Tuesday, August 29, 2006

Yellow alert

You know how you read all the time about the government monitoring the flow of communication in suspected terrorist networks, looking for patterns that might indicate a mounting credible threat?

Sometimes parenting in Autismland feels a lot like that.

You can't pounce on every small suggestion of a thought that seems to be off-kilter. You have to remain vigilant, attuned to the details while staying focused on the bigger picture. What is an isolated incident? What do the patterns suggest? When is the right time to take action?

It's imperative in Autismland, as in government, that we neither over-react nor under-react. Over-reacting causes panic and paranoia; under-reacting can have devastating results.

I am beginning to recognize a slight pattern of concern in the networks I'm monitoring at Bud's school. Taken in isolation, nothing is a great worry. But it's the pattern that I'm watching and that I'm struggling to interpret.

The messages have been filtering through slowly and gently. The first, in his IEP meeting in June, went something like this:

"I don't think we should encourage him to take Gramps' hat to first grade with him. Other children don't wear hats at school."

A more recent message came through this way:

"Maybe bringing his iPod to school would not be the best idea. He might get too dependent on it. It might be better to find something that other children could use as well."

Taken alone, neither issue is important enough to make a fuss over. Bud will be fine without Gramps' hat, and he will manage without his iPod. As I explained to his teacher, Bud is incredibly flexible in his rigidity. He will, without question, need something to bring him local coherence, but he will be creative in determining what that something will be. Before he discovered Gramps' hat in Kindergarten, Bud stuffed his pockets full of plastic fruit every day. In preschool, Bud sat on the "B" on the alphabet carpet at circle time and carried around the "home" card from his visual schedule. Bud will figure out what he needs to get by in first grade; I'm not worried about that.

But, just like the government agents who monitor the networks, I feel compelled to listen not just to what is being said, but also to what is missing from the messages - to listen not just to the words, but also to the meaning that underscores them.

I need to make sure that if these statements are signs that we are veering off into different philosophical perspectives, I am ready to intervene at the appropriate time to make sure that we don't continue down these divergent paths. I will need to speak up to confirm that "encouraging Bud to be (or just act) like every other child" has not somehow snuck itself between the lines of his IEP.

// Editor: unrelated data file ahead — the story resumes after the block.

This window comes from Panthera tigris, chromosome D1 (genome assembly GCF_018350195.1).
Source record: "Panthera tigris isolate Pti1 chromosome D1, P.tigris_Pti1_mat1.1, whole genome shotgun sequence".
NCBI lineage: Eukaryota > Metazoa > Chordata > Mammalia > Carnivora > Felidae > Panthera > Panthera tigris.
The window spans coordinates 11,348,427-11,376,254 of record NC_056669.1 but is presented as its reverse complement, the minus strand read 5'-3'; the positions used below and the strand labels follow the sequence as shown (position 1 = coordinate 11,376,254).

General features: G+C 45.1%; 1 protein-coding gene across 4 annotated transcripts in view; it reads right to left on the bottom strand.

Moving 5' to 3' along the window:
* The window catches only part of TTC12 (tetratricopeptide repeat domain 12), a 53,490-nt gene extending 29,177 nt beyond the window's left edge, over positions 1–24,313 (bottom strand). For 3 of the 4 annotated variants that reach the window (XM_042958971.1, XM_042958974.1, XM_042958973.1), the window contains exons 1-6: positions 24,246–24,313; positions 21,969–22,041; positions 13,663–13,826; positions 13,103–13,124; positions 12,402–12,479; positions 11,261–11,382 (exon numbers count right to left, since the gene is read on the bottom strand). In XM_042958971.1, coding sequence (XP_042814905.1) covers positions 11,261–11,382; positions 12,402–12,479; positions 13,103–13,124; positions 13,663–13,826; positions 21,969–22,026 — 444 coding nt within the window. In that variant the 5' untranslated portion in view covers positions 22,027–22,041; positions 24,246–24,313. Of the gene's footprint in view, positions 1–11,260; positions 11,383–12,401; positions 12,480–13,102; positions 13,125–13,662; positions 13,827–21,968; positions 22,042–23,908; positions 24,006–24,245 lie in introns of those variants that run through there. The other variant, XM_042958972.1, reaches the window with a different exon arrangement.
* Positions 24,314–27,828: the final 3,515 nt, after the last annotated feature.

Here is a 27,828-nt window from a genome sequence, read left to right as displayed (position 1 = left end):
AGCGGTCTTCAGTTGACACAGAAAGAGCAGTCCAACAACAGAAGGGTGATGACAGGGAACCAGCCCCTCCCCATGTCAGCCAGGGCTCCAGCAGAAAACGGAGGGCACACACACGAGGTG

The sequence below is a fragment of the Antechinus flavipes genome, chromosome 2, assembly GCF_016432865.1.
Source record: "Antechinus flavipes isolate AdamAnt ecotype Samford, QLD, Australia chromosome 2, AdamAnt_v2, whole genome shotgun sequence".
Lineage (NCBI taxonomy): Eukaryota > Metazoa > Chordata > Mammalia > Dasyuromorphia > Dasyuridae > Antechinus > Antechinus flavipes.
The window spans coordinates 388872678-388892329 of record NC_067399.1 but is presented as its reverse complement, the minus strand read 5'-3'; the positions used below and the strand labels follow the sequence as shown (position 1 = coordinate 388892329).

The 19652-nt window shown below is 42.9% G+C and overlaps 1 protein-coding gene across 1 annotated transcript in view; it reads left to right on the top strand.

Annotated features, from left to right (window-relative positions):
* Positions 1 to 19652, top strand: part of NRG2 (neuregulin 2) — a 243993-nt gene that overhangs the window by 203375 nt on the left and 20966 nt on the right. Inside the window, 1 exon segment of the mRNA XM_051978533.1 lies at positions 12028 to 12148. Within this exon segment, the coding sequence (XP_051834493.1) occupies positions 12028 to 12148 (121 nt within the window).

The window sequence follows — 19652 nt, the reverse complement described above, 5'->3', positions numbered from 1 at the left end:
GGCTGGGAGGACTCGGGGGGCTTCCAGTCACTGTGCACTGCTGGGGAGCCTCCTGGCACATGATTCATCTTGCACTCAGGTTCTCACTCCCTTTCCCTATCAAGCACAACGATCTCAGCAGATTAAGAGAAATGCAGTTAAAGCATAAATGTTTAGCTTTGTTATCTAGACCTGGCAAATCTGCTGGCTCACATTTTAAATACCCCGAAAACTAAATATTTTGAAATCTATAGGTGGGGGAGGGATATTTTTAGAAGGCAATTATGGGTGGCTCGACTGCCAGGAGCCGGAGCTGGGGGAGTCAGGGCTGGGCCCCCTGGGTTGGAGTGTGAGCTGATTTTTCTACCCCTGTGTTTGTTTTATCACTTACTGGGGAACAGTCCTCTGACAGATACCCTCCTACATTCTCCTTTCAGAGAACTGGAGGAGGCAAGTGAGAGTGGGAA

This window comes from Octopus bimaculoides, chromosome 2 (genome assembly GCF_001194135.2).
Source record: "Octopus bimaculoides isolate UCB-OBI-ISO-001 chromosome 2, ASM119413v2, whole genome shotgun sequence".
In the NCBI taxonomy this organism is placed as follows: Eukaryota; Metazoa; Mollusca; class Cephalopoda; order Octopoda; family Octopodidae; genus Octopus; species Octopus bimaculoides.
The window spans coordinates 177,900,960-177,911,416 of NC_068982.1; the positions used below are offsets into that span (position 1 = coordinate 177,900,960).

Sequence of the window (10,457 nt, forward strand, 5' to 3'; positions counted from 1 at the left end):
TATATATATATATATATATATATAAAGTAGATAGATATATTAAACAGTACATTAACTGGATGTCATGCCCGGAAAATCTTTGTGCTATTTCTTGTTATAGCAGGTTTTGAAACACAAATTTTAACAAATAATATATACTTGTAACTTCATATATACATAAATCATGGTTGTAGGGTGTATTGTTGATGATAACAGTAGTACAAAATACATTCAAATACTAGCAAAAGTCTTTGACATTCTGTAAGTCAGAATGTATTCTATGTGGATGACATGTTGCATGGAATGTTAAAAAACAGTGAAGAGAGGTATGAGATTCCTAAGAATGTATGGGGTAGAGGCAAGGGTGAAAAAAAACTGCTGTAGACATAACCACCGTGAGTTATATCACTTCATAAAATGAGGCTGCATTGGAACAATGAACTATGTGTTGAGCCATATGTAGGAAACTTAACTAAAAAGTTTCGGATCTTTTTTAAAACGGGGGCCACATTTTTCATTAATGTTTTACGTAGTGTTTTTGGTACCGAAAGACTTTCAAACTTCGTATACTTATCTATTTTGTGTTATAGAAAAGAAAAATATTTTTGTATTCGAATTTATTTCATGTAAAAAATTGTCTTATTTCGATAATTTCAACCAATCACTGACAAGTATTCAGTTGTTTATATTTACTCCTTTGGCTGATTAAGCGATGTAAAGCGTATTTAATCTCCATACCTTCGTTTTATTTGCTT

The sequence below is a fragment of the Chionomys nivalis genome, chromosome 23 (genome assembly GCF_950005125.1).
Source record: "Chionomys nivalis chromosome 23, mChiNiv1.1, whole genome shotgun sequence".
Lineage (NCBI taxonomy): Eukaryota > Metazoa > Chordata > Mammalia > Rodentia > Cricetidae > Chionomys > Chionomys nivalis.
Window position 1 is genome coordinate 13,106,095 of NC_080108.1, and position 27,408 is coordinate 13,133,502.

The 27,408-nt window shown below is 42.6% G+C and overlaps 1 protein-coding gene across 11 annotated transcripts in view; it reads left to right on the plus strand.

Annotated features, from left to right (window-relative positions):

Bud is not like every other child. Bud is autistic. He will go far, he will do great things, and he will still be autistic.

If Bud had spina bifida, I feel certain that no one would say, "Other children don't use chairs with wheels. In first grade, we walk."

If Bud was hearing impaired, I don't think we'd be concerned about the disparity of letting him be the only child in the room who gets to wear the cool accessory on his ears.

No one would worry that Bud might get too dependent on the wheelchair or the hearing aid.

What makes the accommodations for autism any different?

Children are smart. There was not a single child in Bud's Kindergarten class who didn't recognize that Bud was different. And I don't think there was a child in the class who would have traded places with him, who would have opted to swap the ability to make friends for the privilege of wearing Gramps' hat.

In fact, by allowing Bud to wear Gramps' hat in Kindergarten every day - by letting him literally wear his difference on his head - we gave all of the children in that classroom the opportunity to learn two very important lessons:

1. Different is not "better than" or "worse than"; different is just different.; and

2. Fairness does not equal sameness.

We also allowed Bud to learn a third, and even more valuable, lesson:

You are just right, just as you are.

I'm not obsessing over this. I'm thinking about it, certainly, but ultimately I'm keeping it in perspective. Two incidents do not constitute a pattern, especially when considered in the context of a hundred other messages that indicate that the team at school knows, understands, and respects Bud. This is not a credible threat. It's not time to start banning liquids from all international flights.

But, all the same, I think we need to stay vigilant at the scanners.


Anonymous said...

Amen, sister! :)
Excellent post. You make some very good points.

Daisy said...